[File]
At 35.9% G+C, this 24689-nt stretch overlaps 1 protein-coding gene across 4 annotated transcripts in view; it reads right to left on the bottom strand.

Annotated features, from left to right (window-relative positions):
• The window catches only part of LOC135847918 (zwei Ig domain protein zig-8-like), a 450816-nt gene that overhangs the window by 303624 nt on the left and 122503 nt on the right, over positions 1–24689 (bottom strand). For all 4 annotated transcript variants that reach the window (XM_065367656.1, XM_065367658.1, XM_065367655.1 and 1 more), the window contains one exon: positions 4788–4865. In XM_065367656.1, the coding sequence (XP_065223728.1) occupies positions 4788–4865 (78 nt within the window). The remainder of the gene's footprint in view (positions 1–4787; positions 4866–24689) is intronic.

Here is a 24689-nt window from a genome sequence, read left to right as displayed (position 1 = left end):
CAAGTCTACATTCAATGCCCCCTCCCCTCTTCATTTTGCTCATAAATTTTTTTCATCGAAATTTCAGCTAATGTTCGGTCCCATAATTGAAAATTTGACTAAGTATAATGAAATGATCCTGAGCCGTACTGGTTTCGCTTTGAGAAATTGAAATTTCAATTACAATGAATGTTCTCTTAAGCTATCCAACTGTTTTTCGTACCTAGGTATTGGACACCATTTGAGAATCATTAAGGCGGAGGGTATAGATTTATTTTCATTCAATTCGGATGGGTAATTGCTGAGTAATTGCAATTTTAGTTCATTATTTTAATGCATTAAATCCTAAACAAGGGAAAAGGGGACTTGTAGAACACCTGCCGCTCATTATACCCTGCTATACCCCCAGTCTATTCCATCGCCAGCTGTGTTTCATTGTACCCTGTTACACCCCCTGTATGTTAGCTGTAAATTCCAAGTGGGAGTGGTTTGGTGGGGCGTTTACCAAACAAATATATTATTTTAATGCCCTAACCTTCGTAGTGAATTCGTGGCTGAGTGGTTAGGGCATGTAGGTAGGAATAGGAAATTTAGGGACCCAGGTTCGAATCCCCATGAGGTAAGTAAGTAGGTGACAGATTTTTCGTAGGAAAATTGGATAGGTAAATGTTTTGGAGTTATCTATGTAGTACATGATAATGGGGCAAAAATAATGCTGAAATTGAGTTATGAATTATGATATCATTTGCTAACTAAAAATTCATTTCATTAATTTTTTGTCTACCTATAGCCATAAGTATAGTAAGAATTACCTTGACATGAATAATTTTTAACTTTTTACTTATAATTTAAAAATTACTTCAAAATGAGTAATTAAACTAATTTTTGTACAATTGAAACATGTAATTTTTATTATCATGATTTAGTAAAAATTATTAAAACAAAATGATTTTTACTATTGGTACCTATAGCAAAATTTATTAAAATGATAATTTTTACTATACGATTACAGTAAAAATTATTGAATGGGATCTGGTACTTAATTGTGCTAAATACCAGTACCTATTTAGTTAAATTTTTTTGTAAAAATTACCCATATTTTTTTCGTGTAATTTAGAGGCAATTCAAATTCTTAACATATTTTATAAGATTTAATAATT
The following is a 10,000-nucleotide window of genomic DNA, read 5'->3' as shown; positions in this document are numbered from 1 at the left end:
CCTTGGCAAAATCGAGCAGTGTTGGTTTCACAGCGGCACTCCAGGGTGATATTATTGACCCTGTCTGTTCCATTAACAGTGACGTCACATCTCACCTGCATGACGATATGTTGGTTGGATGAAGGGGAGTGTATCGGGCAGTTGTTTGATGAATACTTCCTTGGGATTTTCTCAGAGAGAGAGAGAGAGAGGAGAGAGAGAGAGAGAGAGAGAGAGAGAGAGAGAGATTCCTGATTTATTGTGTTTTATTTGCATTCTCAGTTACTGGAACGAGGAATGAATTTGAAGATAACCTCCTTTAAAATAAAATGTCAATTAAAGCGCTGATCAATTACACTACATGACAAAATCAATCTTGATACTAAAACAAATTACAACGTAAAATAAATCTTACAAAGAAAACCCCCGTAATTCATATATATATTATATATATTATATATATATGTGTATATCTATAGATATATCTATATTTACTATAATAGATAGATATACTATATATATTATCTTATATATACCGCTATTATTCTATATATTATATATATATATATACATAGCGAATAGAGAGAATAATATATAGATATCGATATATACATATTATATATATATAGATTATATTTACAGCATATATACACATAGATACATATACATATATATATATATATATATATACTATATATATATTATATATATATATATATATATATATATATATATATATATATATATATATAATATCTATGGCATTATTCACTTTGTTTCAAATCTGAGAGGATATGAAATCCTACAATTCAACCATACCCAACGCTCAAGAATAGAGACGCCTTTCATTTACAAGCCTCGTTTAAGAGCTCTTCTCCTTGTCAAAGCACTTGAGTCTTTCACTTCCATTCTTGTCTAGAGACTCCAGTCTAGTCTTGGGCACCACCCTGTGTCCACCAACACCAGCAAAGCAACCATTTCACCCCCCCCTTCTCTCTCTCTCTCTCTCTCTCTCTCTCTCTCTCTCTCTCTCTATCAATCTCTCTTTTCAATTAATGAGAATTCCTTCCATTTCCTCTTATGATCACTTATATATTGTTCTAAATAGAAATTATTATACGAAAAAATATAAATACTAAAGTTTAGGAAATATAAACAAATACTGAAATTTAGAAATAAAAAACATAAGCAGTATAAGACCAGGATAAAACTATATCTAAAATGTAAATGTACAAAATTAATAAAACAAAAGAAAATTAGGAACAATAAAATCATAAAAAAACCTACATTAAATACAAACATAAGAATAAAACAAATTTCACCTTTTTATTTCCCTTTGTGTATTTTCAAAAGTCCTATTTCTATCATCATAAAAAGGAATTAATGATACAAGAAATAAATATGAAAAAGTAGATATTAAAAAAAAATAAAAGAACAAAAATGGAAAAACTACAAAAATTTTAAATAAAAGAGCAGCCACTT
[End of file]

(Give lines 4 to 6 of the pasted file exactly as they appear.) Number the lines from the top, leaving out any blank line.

Here is a 24689-nt window from a genome sequence, read left to right as displayed (position 1 = left end):
CAAGTCTACATTCAATGCCCCCTCCCCTCTTCATTTTGCTCATAAATTTTTTTCATCGAAATTTCAGCTAATGTTCGGTCCCATAATTGAAAATTTGACTAAGTATAATGAAATGATCCTGAGCCGTACTGGTTTCGCTTTGAGAAATTGAAATTTCAATTACAATGAATGTTCTCTTAAGCTATCCAACTGTTTTTCGTACCTAGGTATTGGACACCATTTGAGAATCATTAAGGCGGAGGGTATAGATTTATTTTCATTCAATTCGGATGGGTAATTGCTGAGTAATTGCAATTTTAGTTCATTATTTTAATGCATTAAATCCTAAACAAGGGAAAAGGGGACTTGTAGAACACCTGCCGCTCATTATACCCTGCTATACCCCCAGTCTATTCCATCGCCAGCTGTGTTTCATTGTACCCTGTTACACCCCCTGTATGTTAGCTGTAAATTCCAAGTGGGAGTGGTTTGGTGGGGCGTTTACCAAACAAATATATTATTTTAATGCCCTAACCTTCGTAGTGAATTCGTGGCTGAGTGGTTAGGGCATGTAGGTAGGAATAGGAAATTTAGGGACCCAGGTTCGAATCCCCATGAGGTAAGTAAGTAGGTGACAGATTTTTCGTAGGAAAATTGGATAGGTAAATGTTTTGGAGTTATCTATGTAGTACATGATAATGGGGCAAAAATAATGCTGAAATTGAGTTATGAATTATGATATCATTTGCTAACTAAAAATTCATTTCATTAATTTTTTGTCTACCTATAGCCATAAGTATAGTAAGAATTACCTTGACATGAATAATTTTTAACTTTTTACTTATAATTTAAAAATTACTTCAAAATGAGTAATTAAACTAATTTTTGTACAATTGAAACATGTAATTTTTATTATCATGATTTAGTAAAAATTATTAAAACAAAATGATTTTTACTATTGGTACCTATAGCAAAATTTATTAAAATGATAATTTTTACTATACGATTACAGTAAAAATTATTGAATGGGATCTGGTACTTAATTGTGCTAAATACCAGTACCTATTTAGTTAAATTTTTTTGTAAAAATTACCCATATTTTTTTCGTGTAATTTAGAGGCAATTCAAATTCTTAACATATTTTATAAGATTTAATAATT
The following is a 10,000-nucleotide window of genomic DNA, read 5'->3' as shown; positions in this document are numbered from 1 at the left end: